You might initially look at doing a ‘promo swap', where you each play the other show's promo trailer on an episode or two.
You could look at collaborating on some content. A common way of doing this is to co-host an episode together, which is then published to both of your feeds.
If there are a handful of podcasters in your niche that you're in touch with, you could also create a montage episode. This is where you reach out to them with a question, and have them answer it in an audio form. Then you piece these together into a single episode.
For example, a writing podcast might ask, “what's your best tip for overcoming writers' block?”. Or a health podcast might ask, “what does your morning routine look like?”.
Montage episodes are well shared amongst everyone involved. In turn, everyone's audience gets a boost as a result!
Create Content for (Or About) Others
This follows on from the collaboration angle, and is also based around creating shareable content.
A popular way to promote your podcast is to do a guest post on a site with a similar target audience. With a guest post, you're creating insightful and helpful content for their readers, and in turn, are able to link back to your own content.
You can also create content that'll be well shared by reviewing a product or service you like. For example, if you do a cooking podcast and use a certain type of whisk, you could review it on an episode, then get in touch with the company who makes it and let them know. The chances are, they'll share it with their own audience, many of whom will be interested in your show.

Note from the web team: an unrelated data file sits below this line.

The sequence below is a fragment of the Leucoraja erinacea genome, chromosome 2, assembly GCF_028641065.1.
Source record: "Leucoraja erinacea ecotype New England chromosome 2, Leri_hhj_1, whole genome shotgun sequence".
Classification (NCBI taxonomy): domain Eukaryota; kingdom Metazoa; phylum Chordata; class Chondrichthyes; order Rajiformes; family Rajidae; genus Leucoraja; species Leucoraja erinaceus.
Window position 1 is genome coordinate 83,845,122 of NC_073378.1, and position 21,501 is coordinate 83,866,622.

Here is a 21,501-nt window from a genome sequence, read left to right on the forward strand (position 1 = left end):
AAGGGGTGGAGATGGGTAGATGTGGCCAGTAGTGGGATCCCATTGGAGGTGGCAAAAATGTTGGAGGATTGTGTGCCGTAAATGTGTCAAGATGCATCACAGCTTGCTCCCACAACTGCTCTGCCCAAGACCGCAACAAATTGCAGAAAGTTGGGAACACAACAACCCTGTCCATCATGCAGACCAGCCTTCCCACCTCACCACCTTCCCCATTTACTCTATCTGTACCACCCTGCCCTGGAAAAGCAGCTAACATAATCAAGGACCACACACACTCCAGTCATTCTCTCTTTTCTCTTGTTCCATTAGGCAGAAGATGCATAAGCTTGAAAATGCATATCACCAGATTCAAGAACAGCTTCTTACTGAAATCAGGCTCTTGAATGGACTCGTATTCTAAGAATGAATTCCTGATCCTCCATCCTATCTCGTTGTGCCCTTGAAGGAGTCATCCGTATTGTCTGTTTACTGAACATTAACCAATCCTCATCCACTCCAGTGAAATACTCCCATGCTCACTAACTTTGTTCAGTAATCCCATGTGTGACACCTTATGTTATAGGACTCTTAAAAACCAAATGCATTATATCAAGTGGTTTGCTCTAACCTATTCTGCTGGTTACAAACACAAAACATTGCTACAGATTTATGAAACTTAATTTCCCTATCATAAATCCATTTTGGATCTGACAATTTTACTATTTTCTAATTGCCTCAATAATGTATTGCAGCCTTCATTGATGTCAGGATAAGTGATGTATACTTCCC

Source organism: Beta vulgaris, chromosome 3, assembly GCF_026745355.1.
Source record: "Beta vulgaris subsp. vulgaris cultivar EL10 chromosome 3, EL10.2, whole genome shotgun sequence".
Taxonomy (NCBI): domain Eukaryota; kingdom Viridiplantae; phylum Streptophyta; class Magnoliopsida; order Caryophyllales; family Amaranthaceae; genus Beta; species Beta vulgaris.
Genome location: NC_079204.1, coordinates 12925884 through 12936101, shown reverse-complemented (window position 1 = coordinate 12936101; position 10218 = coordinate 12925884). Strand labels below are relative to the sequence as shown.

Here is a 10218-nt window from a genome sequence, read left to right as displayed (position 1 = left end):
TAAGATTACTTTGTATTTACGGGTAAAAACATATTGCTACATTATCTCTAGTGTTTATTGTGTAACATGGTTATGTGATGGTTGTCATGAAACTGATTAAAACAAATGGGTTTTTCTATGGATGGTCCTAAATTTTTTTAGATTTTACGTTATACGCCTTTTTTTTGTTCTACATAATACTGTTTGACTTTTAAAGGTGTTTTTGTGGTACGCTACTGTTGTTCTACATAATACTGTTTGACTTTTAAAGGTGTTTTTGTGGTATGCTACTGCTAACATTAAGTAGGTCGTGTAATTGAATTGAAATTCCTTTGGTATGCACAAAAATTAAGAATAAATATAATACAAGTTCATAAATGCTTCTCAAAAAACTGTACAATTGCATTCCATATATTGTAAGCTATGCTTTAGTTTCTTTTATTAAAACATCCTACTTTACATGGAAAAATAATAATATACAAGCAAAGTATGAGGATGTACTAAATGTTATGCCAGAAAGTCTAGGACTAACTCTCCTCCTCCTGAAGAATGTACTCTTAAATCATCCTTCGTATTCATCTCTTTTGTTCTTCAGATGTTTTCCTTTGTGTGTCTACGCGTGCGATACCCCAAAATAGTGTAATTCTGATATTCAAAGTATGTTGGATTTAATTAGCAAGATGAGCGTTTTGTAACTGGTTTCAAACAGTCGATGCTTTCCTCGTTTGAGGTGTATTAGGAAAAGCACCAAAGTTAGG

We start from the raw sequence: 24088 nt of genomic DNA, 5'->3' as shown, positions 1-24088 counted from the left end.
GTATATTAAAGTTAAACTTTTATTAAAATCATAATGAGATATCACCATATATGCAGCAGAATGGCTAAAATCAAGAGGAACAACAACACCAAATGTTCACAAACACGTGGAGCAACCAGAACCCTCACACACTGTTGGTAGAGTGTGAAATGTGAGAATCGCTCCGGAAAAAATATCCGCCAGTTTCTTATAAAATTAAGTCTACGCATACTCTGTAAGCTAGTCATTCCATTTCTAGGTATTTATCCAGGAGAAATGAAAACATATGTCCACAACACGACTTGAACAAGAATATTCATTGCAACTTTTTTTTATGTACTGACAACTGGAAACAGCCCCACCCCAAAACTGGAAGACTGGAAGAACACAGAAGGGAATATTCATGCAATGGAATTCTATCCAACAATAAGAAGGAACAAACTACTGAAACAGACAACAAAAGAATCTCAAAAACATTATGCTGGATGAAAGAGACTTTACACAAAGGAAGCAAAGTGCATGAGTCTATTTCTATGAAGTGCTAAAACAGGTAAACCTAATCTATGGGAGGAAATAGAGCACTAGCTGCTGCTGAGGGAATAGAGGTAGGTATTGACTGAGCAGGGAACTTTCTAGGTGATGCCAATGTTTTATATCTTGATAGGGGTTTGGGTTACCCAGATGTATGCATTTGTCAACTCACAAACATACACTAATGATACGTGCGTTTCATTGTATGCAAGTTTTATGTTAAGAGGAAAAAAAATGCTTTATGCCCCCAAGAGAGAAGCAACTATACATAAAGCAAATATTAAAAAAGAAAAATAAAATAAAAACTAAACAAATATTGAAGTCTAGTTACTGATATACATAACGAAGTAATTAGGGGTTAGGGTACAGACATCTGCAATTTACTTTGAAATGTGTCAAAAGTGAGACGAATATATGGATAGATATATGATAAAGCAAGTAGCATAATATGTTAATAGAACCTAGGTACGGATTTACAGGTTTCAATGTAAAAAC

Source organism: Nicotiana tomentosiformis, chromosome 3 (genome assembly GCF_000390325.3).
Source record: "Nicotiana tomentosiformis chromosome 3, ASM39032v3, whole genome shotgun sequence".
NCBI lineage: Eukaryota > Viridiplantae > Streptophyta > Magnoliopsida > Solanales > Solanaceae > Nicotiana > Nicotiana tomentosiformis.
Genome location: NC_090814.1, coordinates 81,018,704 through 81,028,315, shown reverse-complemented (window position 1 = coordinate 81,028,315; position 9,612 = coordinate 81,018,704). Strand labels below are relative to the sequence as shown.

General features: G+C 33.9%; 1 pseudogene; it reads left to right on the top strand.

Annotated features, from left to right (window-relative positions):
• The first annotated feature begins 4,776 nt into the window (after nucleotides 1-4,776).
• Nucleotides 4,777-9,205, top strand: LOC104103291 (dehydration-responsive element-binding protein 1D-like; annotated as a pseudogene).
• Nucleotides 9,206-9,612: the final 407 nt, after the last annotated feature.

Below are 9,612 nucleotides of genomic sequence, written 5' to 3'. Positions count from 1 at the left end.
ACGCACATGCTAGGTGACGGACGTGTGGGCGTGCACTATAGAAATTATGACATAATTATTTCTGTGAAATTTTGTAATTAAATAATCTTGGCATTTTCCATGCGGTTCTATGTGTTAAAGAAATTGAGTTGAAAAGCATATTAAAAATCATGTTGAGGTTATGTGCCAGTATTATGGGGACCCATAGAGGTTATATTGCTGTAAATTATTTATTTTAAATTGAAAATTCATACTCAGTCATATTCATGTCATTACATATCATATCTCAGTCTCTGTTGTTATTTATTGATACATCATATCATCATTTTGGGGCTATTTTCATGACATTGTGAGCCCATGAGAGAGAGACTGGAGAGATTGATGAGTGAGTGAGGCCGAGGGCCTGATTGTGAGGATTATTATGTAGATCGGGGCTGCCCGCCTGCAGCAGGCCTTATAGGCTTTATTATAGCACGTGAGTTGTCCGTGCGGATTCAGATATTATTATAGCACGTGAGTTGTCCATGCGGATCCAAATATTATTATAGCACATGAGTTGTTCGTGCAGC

Another way of creating content for others is to be an interview guest on their show. However, it's not just as easy as approaching someone and saying, “hey, interview me please!”.
If you'd like to be interviewed on a specific podcast, reach out to them with a thorough proposal on what you can offer their listeners. What unique insights can you bring to the table? Personalise this to the show's format and previous episodes. Only reach out to podcasts you've actually listened to.
You might even want to do your proposal in video form, rather than written form. This will be much more likely to resonate with the podcaster, and sets you apart from the many other requests they might get in.
Visibility Through Financial Support
Just like the traditional advertising route of podcast promotion, you might be in a position to dedicate a small budget towards gaining extra visibility.
You could literally sponsor another podcast in your niche or wider topic. This could be a very effective way of gaining new listeners if done well. Check out Should I Sponsor a Podcast? for more on this.